Serving All Users, Great and Small
By Rick Clare, Head of Technical Services, Henry Whittemore Library
First of all, there are no “Small” users,
every user is important to the staff of the Whittemore Library.
Librarians have traditionally been identified with paper-based information, card catalogs and books for instance, as possessed by their institution. The field of librarianship is adapting to digital technologies in the production, display, storage and retrieval of information in all formats. These transitions have altered the focus of librarians, from simply “this is what we have” to “let us discover sources that will satisfy your request and then arrange for you to access them.” This has yielded the paradoxical result that librarians are increasingly able to swiftly identify highly relevant sources of information, but they are less likely to serve users with “hard copy” during that first transaction.
Remote digital information sometimes seems to be less available, involving more wait-time, than off-the-shelf volumes as in the past. Although this situation appears to make libraries and librarians less crucial to the information gathering process, it simply reflects the fact that as the galaxy of potential sources has been revealed the speed of access has not quickened apace. The impatience this situation sometimes engenders often results in yet another paradox: despite the abundance of information users inadvertently settle for lower quality information that they find for themselves immediately at hand. By analogy, as the result of waiting and being dissatisfied with repairs at automobile dealerships users have now elected to repair their own vehicles using tools and parts they create for themselves.
This is in fact the “Golden Age of Information” – we can identify and access information more accurately and comprehensively than ever before; we inadvertently run the risk of tarnishing our results when we expect or demand instantaneous delivery. This golden age of information, conducted at the speed of light, rewards planning and patience as never before. Making a pass through the internet with Google, or like search engines, is the equivalent of trawling for fish using a net with an unknown number of variously sized holes and choosing to be satisfied with the results brought to the surface. Not all of the world’s valuable information is or ever will be contained within the internet.
As the universe of information continues to become more expansive, variegated, unregulated or unreviewed, the value of professional expertise in searching and selecting current, high-quality information quietly escalates, off stage as it were. The analogy of librarians to automobile mechanics rings true in that professionals in both of these fields rarely design or manufacture the products they are called to support or enhance. They function as practical engineers, servicing demanding customers and their customized vehicles who expect error-free results, regardless of the timeframe, availability of parts or prevailing circumstances, at the lowest possible cost, although error and cost-free, instantaneous results would be even more welcome.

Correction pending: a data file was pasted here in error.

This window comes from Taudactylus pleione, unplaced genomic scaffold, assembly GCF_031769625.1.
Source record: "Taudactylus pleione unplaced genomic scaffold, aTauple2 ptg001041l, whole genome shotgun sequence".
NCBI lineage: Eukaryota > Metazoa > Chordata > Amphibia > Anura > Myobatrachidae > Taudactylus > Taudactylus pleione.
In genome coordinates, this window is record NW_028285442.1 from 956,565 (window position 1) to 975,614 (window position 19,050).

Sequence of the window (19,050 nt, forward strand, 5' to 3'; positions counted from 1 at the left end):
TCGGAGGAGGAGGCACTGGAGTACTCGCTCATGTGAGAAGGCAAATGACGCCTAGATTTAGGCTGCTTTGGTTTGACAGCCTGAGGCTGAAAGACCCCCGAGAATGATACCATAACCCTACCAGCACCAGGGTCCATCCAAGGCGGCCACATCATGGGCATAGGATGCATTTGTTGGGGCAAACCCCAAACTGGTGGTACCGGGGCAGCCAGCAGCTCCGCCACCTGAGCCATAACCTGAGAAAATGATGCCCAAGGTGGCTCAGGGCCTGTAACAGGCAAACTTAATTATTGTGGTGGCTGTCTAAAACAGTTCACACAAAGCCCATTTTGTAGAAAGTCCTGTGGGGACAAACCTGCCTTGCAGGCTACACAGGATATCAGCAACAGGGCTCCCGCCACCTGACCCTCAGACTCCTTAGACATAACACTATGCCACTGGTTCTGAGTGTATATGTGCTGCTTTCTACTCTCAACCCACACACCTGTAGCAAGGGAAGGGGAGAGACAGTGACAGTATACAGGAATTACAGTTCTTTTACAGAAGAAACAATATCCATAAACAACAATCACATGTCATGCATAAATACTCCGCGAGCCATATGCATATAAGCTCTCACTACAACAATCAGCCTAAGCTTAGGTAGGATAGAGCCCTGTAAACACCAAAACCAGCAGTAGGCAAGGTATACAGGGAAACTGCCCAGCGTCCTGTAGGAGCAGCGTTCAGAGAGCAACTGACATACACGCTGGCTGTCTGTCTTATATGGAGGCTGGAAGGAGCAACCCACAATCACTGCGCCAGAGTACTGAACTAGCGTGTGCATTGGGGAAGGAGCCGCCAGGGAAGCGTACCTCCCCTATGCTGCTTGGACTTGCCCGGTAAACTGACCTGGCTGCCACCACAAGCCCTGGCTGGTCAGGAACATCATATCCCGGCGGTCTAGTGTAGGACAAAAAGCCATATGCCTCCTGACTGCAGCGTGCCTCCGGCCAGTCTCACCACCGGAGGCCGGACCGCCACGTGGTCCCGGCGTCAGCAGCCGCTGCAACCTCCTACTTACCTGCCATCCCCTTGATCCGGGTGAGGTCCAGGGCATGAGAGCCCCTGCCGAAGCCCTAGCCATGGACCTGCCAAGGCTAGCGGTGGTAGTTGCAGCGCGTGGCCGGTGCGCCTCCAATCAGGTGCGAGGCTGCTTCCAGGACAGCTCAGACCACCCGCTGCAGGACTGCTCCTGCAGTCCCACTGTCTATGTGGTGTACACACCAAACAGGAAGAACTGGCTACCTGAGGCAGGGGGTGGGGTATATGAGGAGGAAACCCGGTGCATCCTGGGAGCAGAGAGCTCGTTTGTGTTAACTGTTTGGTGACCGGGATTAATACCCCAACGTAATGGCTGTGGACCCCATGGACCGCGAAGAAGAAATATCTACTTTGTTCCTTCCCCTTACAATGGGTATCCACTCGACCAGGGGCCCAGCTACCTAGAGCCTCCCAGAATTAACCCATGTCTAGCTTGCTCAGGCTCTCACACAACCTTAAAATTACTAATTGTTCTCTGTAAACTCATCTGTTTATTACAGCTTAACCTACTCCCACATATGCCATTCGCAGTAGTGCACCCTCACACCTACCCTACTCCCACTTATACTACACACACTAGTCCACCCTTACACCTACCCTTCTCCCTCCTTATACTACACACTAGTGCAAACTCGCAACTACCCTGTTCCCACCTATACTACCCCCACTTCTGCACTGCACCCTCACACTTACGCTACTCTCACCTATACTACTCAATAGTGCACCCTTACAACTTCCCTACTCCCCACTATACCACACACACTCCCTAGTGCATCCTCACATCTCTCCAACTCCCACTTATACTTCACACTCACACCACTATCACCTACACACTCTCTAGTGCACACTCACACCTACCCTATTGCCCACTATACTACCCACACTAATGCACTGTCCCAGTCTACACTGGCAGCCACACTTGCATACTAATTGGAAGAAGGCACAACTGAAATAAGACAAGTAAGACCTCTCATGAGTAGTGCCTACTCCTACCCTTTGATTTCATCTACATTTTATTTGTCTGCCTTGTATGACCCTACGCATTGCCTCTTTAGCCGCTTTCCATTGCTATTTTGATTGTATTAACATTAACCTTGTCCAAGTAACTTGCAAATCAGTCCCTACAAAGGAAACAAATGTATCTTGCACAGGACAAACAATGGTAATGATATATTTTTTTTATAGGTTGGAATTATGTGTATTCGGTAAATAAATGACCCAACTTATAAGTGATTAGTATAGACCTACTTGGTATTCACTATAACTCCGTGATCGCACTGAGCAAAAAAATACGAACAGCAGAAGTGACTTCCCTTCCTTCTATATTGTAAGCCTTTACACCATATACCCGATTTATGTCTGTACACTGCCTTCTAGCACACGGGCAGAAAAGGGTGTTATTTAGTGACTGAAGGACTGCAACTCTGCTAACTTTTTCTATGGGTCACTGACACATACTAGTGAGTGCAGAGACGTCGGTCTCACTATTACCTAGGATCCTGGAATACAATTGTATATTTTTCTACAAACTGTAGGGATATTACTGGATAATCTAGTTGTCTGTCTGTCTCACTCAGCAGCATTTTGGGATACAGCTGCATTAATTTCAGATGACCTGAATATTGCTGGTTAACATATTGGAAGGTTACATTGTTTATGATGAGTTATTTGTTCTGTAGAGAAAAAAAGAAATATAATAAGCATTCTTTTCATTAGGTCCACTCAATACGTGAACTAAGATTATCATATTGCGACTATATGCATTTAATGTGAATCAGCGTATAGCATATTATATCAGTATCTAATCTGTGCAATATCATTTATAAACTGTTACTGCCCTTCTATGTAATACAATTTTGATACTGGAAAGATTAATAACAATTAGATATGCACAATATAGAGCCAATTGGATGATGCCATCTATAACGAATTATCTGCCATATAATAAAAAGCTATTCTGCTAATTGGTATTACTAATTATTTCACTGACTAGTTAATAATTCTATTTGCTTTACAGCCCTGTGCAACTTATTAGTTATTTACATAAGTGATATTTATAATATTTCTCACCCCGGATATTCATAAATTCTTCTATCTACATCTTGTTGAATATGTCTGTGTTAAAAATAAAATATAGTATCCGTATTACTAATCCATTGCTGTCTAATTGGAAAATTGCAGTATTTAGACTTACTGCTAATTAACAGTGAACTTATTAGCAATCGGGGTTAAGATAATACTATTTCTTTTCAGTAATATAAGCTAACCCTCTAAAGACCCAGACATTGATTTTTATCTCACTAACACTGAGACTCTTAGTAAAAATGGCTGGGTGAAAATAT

As an idealized interface or intermediary, librarians frequently ask users questions about their queries, not to prejudge or pry into the user or the use to be made of the search results, but to enhance the accuracy of the retrieval and bringing the need for further search refinement or a complementary search to light. Searches such as “Uses of Aspirin” and “Contraindications or Adverse Effects of Aspirin” will yield different and divergent results, some of which will bear upon the question of “Should I use aspirin now?” (to treat this or that ailment or injury).
Putting aside unanswerable, factual questions such as “What caused Beethoven’s deafness?” if the information might be put into more complete perspective by an opinion from an “expert” librarians are familiar with the concepts of “the invisible college” and “gatekeepers” and routinely employ the webs of human interaction and access to find influential and informed opinions. Over the objection of Disraeli, more and more of our world is bounded and directed by statistics. Frequently the most objective, or least distorted, statistics are gathered by government agencies. Making sense of government publications, among the most prodigious sources in the world, and confidently plucking appropriate needles from the haystacks of such publications are professional subspecialties of librarianship.
All of which is to say: information does not come into being, nor it is necessarily labeled, packaged, or retrieved in entirely unambiguous baskets, defined by any universally accepted set of standards. Even so, the answers to all questions are not matters of opinion. The challenge of research at virtually any level is to ask the questions as precisely as possible, keeping watch for exceptions and anomalies, and to draw sensible interpretations and theories from the results. If humanity possessed the clarity for unerring introspection and for the flawless recognition of reality many of our professions would not exist. Specialization, while an undoubted aid to the subtleties of the process, is best leavened by experience and judgment. As often as not, explorers are misled by their discoveries, subsequent fieldwork puts their findings into perspective. There is no weakness or defeat in improving the quality of information users may unearth by soliciting the assistance of librarians; the interpretation and exposition of findings remains the nuanced responsibility of every user. Our profession is impartially dedicated to serving users; our departmentalization is but an organizational convenience for the conduct of our own business. Collectively, library departments assist each other and the array of users, great and small.